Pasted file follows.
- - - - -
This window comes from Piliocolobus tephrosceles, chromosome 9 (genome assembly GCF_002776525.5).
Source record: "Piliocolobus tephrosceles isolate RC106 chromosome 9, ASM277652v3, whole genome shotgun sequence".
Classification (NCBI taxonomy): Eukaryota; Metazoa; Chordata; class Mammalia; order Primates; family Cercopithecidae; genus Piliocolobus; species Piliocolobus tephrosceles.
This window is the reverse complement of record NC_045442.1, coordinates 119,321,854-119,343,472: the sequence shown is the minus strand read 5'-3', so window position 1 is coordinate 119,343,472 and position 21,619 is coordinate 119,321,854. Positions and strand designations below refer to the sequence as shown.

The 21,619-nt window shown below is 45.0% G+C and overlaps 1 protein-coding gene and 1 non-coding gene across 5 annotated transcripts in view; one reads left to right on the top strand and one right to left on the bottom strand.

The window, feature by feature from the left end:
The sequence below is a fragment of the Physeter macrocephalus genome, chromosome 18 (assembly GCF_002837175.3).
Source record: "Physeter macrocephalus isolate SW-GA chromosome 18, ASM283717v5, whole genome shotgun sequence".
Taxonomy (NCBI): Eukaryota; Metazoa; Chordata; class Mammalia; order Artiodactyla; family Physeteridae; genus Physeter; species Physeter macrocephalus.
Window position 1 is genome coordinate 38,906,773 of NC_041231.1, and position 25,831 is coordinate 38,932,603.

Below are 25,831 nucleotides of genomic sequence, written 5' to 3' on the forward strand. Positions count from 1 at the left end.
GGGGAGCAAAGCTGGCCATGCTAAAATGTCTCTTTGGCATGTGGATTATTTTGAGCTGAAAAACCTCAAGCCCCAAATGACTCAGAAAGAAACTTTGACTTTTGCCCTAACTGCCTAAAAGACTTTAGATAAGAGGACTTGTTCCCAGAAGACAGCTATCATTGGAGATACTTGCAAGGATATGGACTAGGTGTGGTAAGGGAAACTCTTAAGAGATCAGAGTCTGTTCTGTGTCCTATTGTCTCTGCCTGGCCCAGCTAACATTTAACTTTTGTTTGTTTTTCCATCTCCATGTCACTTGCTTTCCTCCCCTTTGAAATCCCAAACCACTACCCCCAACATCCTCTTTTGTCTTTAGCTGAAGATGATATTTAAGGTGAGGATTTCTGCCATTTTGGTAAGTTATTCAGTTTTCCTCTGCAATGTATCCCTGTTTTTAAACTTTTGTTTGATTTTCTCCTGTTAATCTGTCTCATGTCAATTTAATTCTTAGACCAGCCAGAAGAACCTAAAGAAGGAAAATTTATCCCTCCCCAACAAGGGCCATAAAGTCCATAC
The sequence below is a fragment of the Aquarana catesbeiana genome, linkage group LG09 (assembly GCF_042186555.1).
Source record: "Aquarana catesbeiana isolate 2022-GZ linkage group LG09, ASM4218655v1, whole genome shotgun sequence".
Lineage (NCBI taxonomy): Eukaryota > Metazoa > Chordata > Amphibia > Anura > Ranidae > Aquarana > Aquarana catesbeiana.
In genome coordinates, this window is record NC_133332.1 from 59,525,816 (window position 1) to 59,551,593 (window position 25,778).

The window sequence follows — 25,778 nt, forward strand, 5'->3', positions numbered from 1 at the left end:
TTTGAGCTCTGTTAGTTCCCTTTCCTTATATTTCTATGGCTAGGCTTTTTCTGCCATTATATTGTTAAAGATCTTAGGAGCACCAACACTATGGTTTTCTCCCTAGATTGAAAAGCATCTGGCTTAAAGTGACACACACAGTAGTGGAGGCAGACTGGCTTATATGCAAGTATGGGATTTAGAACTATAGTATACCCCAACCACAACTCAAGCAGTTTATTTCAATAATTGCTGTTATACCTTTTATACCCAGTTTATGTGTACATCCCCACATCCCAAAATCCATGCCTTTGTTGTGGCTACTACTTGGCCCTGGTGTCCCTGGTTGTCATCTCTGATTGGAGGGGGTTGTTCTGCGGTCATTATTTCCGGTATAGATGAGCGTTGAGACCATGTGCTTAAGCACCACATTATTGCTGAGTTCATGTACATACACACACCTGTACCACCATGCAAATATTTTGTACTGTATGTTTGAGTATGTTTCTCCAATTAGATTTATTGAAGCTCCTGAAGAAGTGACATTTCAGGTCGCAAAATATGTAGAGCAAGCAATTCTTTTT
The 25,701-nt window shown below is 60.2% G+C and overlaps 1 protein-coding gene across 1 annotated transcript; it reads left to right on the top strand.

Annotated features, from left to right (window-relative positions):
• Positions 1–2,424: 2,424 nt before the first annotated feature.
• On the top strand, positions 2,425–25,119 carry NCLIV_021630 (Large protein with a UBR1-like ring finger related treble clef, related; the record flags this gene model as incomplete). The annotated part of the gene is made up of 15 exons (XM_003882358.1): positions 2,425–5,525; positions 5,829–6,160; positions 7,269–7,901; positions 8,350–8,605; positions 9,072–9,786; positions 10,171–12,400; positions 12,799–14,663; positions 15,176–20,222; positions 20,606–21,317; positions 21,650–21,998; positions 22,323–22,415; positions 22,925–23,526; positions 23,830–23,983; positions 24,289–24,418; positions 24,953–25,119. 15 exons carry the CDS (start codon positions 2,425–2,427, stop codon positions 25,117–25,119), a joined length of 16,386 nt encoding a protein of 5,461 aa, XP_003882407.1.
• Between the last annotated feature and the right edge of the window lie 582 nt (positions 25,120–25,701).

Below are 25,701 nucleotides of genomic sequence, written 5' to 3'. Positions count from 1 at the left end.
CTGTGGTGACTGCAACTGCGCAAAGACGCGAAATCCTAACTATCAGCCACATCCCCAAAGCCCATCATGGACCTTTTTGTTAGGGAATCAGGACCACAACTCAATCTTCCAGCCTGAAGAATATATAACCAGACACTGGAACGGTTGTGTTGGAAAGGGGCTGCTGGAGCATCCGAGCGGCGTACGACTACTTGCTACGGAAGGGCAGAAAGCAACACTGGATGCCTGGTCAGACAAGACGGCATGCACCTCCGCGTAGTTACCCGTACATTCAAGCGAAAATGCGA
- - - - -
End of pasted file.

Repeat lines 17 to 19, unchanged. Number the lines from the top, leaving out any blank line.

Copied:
The window sequence follows — 25,778 nt, forward strand, 5'->3', positions numbered from 1 at the left end:
TTTGAGCTCTGTTAGTTCCCTTTCCTTATATTTCTATGGCTAGGCTTTTTCTGCCATTATATTGTTAAAGATCTTAGGAGCACCAACACTATGGTTTTCTCCCTAGATTGAAAAGCATCTGGCTTAAAGTGACACACACAGTAGTGGAGGCAGACTGGCTTATATGCAAGTATGGGATTTAGAACTATAGTATACCCCAACCACAACTCAAGCAGTTTATTTCAATAATTGCTGTTATACCTTTTATACCCAGTTTATGTGTACATCCCCACATCCCAAAATCCATGCCTTTGTTGTGGCTACTACTTGGCCCTGGTGTCCCTGGTTGTCATCTCTGATTGGAGGGGGTTGTTCTGCGGTCATTATTTCCGGTATAGATGAGCGTTGAGACCATGTGCTTAAGCACCACATTATTGCTGAGTTCATGTACATACACACACCTGTACCACCATGCAAATATTTTGTACTGTATGTTTGAGTATGTTTCTCCAATTAGATTTATTGAAGCTCCTGAAGAAGTGACATTTCAGGTCGCAAAATATGTAGAGCAAGCAATTCTTTTT
The 25,701-nt window shown below is 60.2% G+C and overlaps 1 protein-coding gene across 1 annotated transcript; it reads left to right on the top strand.